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Volume 10, issue 10
Atmos. Chem. Phys., 10, 4867–4877, 2010
https://doi.org/10.5194/acp-10-4867-2010
© Author(s) 2010. This work is distributed under
the Creative Commons Attribution 3.0 License.

Special issue: Chemistry, Emission, and Transport of Atmospheric Mercury...

Atmos. Chem. Phys., 10, 4867–4877, 2010
https://doi.org/10.5194/acp-10-4867-2010
© Author(s) 2010. This work is distributed under
the Creative Commons Attribution 3.0 License.

  26 May 2010

26 May 2010

Atmospheric wet deposition of mercury and other trace elements in Pensacola, Florida

W. M. Landing1, J. M. Caffrey2, S. D. Nolek3, K. J. Gosnell4, and W. C. Parker5 W. M. Landing et al.
  • 1Department of Earth, Ocean, and Atmospheric Science, Florida State University, Tallahassee, FL 32306-4320, USA
  • 2Center for Environmental Diagnostics and Bioremediation, University of West Florida, Pensacola, FL 32514, USA
  • 3Dynamac Corporation, Kennedy Space Center, FL 32899, USA
  • 4Marine Sciences Program, University of Connecticut, Groton, CT 06340, USA
  • 5Department of Earth, Ocean, and Atmospheric Science, Florida State University, Tallahassee, FL 32306-4100, USA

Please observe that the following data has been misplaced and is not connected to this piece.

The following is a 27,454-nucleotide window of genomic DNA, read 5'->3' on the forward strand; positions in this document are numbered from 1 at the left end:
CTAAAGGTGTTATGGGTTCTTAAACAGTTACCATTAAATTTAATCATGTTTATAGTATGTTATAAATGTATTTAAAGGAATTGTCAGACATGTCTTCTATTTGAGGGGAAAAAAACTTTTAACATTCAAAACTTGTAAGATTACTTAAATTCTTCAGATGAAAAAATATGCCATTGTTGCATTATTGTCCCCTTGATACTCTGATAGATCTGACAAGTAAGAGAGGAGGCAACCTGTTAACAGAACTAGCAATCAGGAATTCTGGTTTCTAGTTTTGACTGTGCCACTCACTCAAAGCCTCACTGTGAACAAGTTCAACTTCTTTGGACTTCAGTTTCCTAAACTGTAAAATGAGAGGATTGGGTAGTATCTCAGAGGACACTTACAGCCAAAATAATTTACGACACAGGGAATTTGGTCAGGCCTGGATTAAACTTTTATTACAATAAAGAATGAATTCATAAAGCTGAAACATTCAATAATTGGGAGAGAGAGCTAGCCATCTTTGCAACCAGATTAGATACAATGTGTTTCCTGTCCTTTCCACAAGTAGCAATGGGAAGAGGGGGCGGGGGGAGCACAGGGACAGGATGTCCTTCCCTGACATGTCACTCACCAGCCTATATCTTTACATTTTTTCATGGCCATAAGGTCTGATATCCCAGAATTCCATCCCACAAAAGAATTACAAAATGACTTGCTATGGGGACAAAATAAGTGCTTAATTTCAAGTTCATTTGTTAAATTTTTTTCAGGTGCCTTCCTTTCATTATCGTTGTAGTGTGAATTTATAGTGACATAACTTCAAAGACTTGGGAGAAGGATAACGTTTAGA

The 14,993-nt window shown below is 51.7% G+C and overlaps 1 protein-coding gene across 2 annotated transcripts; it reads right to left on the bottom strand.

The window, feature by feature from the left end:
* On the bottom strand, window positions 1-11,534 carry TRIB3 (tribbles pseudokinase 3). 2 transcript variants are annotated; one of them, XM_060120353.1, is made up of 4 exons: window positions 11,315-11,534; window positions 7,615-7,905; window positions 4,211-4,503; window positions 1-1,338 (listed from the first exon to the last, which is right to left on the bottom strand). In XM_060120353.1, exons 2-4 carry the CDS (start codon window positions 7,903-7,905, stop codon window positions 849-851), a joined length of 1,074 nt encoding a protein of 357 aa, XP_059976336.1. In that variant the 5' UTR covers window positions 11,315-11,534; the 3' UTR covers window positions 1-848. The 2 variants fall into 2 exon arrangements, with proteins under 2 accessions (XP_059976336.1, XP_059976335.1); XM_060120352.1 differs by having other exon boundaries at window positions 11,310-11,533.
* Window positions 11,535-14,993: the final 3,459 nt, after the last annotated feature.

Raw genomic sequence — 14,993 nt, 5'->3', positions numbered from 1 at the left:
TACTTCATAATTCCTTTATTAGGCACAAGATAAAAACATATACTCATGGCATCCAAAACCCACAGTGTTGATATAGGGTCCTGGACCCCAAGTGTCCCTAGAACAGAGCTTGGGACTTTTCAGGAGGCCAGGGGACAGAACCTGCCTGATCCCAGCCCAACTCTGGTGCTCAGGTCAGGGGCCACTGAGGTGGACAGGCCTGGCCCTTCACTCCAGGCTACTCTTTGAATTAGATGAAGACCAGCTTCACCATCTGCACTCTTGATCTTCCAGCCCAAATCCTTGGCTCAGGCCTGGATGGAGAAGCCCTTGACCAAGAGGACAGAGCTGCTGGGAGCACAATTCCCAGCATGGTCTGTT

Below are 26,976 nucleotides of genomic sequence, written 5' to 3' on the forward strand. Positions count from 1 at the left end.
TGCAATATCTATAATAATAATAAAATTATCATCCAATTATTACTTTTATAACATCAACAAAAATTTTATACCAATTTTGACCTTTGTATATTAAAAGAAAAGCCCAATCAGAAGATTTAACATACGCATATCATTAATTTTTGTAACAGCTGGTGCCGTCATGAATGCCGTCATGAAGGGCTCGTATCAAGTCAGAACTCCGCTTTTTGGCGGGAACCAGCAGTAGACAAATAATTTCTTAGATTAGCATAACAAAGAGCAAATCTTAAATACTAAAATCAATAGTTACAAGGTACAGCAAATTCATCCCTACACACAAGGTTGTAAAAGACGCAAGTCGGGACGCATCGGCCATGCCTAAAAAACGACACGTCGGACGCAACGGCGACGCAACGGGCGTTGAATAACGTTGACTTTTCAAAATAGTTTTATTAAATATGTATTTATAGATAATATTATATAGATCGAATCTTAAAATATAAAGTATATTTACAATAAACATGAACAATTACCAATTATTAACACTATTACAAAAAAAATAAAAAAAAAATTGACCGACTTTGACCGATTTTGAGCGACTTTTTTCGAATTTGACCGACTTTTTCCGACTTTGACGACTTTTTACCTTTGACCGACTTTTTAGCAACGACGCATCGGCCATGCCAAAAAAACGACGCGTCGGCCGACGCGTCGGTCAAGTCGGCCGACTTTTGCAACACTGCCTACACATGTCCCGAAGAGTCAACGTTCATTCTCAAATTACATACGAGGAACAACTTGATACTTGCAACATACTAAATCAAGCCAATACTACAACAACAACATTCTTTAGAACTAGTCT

Abstract. In an effort to understand and quantify the impact of local, regional, and far-distant atmospheric mercury sources to rainfall mercury deposition in the Pensacola, Florida watershed, a program of event-based rainfall sampling was started in late 2004. Modified Aerochem-Metrics wet/dry rainfall samplers were deployed at three sites in the region around the Crist coal-fired power plant and event-based samples were collected continuously for three years. Samples were analyzed for total Hg and a suite of trace elements including Al, As, Ba, Bi, Cd, Ce, Co, Cr, Cs, Cu, Fe, Ga, La, Li, Mg, Mn, Na, Nb, Ni, P, Pb, Sb, Se, Si, Sn, Sr, Th, U, V, and Zn. Nutrients (ammonia and nitrate) and major anions (chloride and sulfate) were also measured on each sample. Multivariate statistical methods were used to sort these tracers into factors that represent potential source categories contributing to the rainfall chemistry. As, Hg, Sb, Se, Sn, and non sea-salt sulfate were all significantly correlated (R>0.6) with one factor which we interpret as an anthropogenic source term reflecting input from coal combustion throughout the southeastern US. Using ratios of total Hg to volatile elements, we estimate that 22–33% of the rainfall Hg results from coal combustion in the southeastern US with the majority coming from the global background.

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